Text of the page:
Microbiology & Virology

Carboxydovores From The Pseudomonadota Colonise Volcanic Soils During Succession

By Keith Cowing
Status Report
June 24, 2024
Filed under , , , , , , , , ,
Carboxydovores From The Pseudomonadota Colonise Volcanic Soils During Succession
On June 12, 2009, a fortuitous orbit of the International Space Station (ISS) made it possible for an astronaut on board to capture Sarychev Volcano in the early stages of eruption. The volcano is located on the northwestern end of Matua Island, which is part of the Kuril Islands, a chain of 56 islands northeast of Japan. Larger image — NASA

Carbon monoxide (CO) degrading microorganisms are present in volcanic deposits throughout succession, with vegetation and soil influencing the communities present. The carboxydovores are a subset of CO degraders that use CO only as an energy source, raising the question of how the physiological and metabolic features of the carboxydovores can make these bacteria more competitive in harsh volcanic ecosystems.

An enrichment strategy was modified, which enabled the isolation of two carboxydovore representatives from genera that were abundant in the native soils, Cupriavidus sp. CV2T (92.3% ANI vs. Cupriavidus basilensis DSM 11853) and a putative strain of Paraburkholderia terrae (Pb. terrae COX) (96.42% ANI vs. Pb. terrae KU-64T). These isolates oxidise CO across a very broad range of concentrations, and genome sequence analysis indicated that they use form-I carbon monoxide dehydrogenase (CODH) to do so.

Cupriavidus sp. CV2T and Pb. terrae COX each oxidised CO specifically at stationary phase, but the conditions for induction of CODH expression were distinct. Cupriavidus sp. CV2T expressed CODH only in the presence of CO, while Pb. terrae COX expressed CODH regardless of the presence of CO. Based on metabolic and phylogenetic analyses, Cupriavidus sp. CV2T is recommended as a novel species within the genus Cupriavidus. Therefore, we propose the name Cupriavidus ulmosensis sp. nov. for the type strain CV2T (= NCIMB 15506T, = CECT 30956T).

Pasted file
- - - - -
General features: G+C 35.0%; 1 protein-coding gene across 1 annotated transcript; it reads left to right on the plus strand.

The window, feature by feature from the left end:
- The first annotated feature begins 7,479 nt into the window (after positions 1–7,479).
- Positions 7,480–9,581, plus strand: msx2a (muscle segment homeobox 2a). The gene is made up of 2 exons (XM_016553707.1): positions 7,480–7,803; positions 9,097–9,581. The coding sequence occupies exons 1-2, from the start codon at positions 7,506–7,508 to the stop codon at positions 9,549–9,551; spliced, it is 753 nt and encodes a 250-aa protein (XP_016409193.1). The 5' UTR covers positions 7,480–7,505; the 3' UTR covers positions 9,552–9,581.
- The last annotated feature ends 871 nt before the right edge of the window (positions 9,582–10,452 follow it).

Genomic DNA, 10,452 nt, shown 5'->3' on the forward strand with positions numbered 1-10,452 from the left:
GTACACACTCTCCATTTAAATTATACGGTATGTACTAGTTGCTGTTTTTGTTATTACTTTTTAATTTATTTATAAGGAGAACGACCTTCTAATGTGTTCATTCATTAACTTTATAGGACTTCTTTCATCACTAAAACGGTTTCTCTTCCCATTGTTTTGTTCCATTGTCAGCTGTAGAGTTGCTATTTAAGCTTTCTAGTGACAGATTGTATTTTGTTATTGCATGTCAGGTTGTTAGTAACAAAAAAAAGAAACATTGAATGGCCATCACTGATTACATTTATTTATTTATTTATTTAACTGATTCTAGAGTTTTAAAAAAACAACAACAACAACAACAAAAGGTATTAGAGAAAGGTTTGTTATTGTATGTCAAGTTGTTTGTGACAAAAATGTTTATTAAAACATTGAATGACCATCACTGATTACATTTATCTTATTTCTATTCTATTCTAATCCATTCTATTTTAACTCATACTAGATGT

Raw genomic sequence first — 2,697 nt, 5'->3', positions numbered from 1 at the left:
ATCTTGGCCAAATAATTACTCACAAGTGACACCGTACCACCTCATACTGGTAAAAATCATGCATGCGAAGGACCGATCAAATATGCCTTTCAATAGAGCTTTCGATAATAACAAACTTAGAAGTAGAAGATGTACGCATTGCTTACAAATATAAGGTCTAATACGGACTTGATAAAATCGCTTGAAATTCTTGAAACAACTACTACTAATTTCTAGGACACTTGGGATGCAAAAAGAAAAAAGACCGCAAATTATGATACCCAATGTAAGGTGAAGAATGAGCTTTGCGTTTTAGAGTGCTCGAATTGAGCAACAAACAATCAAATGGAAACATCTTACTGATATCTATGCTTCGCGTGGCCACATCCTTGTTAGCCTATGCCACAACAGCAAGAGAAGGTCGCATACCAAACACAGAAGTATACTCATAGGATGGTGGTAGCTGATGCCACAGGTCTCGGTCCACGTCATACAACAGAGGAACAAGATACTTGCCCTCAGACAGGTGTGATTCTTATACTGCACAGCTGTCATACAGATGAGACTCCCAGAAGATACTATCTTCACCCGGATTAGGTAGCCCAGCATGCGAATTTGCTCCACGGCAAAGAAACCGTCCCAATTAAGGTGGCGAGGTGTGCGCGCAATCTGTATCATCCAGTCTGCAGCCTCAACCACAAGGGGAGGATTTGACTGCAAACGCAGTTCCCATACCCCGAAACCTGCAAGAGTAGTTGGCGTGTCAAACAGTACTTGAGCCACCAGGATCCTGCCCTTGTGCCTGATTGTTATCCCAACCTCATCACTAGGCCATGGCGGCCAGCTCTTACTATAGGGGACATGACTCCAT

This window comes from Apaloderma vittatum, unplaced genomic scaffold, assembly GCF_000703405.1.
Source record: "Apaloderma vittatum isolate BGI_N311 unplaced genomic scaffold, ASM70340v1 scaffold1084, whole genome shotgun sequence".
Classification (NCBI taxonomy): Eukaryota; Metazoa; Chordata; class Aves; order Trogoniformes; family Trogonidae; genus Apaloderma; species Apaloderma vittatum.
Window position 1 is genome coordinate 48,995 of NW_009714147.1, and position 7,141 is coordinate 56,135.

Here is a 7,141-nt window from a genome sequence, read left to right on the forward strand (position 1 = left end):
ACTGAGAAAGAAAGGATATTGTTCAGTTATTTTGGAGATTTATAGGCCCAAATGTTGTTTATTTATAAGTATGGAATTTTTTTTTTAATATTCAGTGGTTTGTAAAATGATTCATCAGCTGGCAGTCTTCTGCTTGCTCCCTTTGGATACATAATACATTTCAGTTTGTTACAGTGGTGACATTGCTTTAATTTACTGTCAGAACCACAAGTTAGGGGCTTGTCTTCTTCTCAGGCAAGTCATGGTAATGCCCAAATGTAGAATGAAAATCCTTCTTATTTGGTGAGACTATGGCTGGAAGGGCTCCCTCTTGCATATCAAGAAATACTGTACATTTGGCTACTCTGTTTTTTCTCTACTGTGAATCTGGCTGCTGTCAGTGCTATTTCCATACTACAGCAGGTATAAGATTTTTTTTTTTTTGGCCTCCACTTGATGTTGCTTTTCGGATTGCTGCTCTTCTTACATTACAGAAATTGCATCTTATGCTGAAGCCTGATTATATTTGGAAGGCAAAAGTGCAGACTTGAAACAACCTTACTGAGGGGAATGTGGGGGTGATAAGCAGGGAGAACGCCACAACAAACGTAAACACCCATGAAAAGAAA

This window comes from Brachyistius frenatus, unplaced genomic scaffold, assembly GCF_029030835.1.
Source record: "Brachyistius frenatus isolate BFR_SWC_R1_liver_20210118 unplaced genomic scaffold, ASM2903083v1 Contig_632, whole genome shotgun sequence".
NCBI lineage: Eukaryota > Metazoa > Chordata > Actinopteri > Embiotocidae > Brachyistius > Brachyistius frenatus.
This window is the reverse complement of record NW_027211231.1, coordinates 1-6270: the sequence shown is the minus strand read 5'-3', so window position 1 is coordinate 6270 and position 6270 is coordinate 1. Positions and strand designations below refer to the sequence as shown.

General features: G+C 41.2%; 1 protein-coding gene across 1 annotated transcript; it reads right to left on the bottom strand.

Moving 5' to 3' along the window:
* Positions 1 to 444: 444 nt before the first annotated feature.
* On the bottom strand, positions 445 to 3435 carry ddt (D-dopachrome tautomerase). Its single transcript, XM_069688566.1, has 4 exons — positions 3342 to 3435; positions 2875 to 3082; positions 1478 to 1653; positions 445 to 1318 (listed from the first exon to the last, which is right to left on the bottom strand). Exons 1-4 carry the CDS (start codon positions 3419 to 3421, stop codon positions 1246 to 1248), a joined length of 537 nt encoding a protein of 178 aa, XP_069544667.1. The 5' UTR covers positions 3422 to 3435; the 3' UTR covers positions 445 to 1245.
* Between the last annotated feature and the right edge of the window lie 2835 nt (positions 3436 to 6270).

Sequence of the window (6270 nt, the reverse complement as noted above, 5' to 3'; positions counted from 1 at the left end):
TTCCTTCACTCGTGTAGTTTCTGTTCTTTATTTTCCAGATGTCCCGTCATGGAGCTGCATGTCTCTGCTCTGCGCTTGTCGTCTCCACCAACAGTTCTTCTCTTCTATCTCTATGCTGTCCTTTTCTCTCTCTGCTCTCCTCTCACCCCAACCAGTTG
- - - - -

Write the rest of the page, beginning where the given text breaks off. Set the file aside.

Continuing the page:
This study provides valuable insights into the physiology and metabolism of carboxydovores, which colonise volcanic ecosystems during succession.

Importance Volcanic ecosystems harbour many bacteria that contribute to the environmentally important process of carbon monoxide (CO) oxidation. We demonstrate a modified method for isolating bacteria, which consume CO at very low concentrations as a supplementary energy source (carboxydovory), leading to the isolation of two novel strains (Cupriavidus sp. CV2T and Paraburkholderia terrae COX) from volcanic strata that formed in 1917 and 2015, respectively.

The conditions under which CO consumption occurs were investigated; each strain consumed CO during stationary phase, but Pb. terrae COX consumed CO regardless of the prior growth conditions while Cupriavidus sp. CV2 was more controlled. Cupriavidus sp. CV2 is a type strain of a new species, Cupriavidus ulmosensis str. CV2, which demonstrates relatively high tolerance for CO.

These strains provide the basis for further study of the physiology, metabolism, and genetics of CO oxidation by carboxydovores, and will help us to understand how bacteria colonise harsh volcanic ecosystems.

Evolutionary relatedness of translated CoxL amino acid sequences. The tree was drawn using the Maximum Likelihood method with 500 Bootstrap replicates in MEGA7. MAGs were retrieved from Hernández et al. (2020). — biorxiv.org

Carboxydovores From The Pseudomonadota colonise Volcanic Soils During Succession, biorxiv.org

Astrobiology, Genomics,

Explorers Club Fellow, ex-NASA Space Station Payload manager/space biologist, Away Teams, Journalist, Lapsed climber, Synaesthete, Na’Vi-Jedi-Freman-Buddhist-mix, ASL, Devon Island and Everest Base Camp veteran, (he/him) 🖖🏻